Bollwerk wrote:I've been reading Liberty and Tyranny, but I'm only on chapter 4. However, I did take issue with some of Mark's thoughts in chapter 3 regarding faith, etc.
I'm paraphrasing from memory, so please correct me if I'm inaccurate here. Mark seems to think that being an atheist or secularist is at odds with being a conservative as well as being at odds with the Declaration.
I wonder if this is just a problem with using the term "conservative" too broadly. I tend to dislike labeling people as liberal or conservative as those labels tend to overshadow the complex mixture of beliefs and views each unique person has. When people self-describe as one or the other, I wonder if they mean based on fiscal views, social or something else.
Although I'm registered as Independent, I identify mostly as a Libertarian. (i.e. fiscally conservative, but socially liberal) As you can probably guess, I'm also an atheist.
.As an atheist and conservative, I do not personally see any conflict. However, I agree with you that the first chapters of Mark's book argue against that
An individual may benefit from the moral order and unalienable rights around which society functions while rejecting their Divine origin.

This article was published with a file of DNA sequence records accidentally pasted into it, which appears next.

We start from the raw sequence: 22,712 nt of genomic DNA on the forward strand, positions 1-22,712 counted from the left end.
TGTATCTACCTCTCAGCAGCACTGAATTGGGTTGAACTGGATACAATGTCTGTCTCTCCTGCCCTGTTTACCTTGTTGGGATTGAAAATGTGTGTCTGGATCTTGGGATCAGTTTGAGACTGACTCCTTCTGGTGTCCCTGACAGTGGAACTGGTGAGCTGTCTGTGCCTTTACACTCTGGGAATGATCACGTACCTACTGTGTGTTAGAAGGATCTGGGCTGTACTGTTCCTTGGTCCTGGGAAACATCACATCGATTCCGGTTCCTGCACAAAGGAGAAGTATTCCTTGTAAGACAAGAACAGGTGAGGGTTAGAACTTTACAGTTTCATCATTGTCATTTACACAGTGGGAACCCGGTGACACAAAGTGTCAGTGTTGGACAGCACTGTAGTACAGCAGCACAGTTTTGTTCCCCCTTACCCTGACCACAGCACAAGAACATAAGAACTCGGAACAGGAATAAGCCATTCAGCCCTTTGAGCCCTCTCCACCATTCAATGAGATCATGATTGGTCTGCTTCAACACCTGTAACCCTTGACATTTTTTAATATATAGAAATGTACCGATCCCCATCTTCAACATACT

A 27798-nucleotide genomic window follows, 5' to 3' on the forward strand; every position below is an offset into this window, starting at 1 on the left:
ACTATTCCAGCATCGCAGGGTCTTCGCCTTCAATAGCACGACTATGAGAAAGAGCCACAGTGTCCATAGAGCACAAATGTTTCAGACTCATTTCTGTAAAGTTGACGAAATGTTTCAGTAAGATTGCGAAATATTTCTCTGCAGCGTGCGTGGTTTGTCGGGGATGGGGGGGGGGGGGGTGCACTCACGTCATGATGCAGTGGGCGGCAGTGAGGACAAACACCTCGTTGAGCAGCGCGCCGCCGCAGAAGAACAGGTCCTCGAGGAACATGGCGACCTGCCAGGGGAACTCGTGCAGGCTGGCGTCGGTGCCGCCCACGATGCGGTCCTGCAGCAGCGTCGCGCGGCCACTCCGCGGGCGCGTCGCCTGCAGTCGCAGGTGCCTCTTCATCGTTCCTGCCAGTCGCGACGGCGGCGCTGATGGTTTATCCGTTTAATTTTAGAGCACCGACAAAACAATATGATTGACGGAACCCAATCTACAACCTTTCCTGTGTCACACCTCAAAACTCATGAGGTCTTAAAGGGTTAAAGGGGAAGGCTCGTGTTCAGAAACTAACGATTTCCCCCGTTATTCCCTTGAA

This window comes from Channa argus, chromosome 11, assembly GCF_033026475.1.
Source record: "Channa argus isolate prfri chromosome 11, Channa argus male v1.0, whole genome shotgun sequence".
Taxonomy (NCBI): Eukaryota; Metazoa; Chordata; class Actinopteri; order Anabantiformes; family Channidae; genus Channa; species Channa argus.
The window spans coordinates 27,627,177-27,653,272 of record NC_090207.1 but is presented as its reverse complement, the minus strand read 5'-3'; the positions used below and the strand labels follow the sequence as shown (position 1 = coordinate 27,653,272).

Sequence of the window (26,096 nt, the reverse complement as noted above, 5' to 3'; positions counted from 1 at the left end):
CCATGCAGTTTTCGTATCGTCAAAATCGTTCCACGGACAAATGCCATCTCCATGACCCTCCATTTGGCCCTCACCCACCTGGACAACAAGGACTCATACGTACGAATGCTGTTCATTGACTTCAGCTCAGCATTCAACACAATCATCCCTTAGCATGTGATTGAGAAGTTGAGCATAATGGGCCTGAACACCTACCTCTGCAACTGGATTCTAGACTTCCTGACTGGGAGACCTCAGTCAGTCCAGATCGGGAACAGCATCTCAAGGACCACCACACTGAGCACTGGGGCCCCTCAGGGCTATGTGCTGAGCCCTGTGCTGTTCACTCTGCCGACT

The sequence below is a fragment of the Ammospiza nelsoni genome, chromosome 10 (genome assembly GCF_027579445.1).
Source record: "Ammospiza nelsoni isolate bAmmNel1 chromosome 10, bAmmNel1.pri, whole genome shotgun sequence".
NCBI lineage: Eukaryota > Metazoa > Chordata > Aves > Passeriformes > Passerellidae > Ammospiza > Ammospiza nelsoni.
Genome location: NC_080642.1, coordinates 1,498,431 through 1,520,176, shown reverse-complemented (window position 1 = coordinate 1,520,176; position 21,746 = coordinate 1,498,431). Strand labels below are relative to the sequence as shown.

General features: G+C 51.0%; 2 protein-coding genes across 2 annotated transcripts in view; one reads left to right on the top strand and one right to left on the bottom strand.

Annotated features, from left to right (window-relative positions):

I am a real Christian, that is to say, a disciple of the doctrines of Jesus, very different from the Platonists, who call me infidel and themselves Christians…
In conclusion I ask. What encourages the atheist to care about any of this? Why should he? What is good and evil to the atheist? This makes me wonder why they bother putting the Darwin fish on their cars. what is it to them that I believe in God? To me it is the fragrance of life, to them it is death. Are they on a crusade to keep me out of heaven. I thought they did not believe in heaven? Why does Bill Mahr care?
This is an interesting question. Why do atheists spend the enormous effort, the time and the money, and the painful emotional outbursts to destroy our faith?
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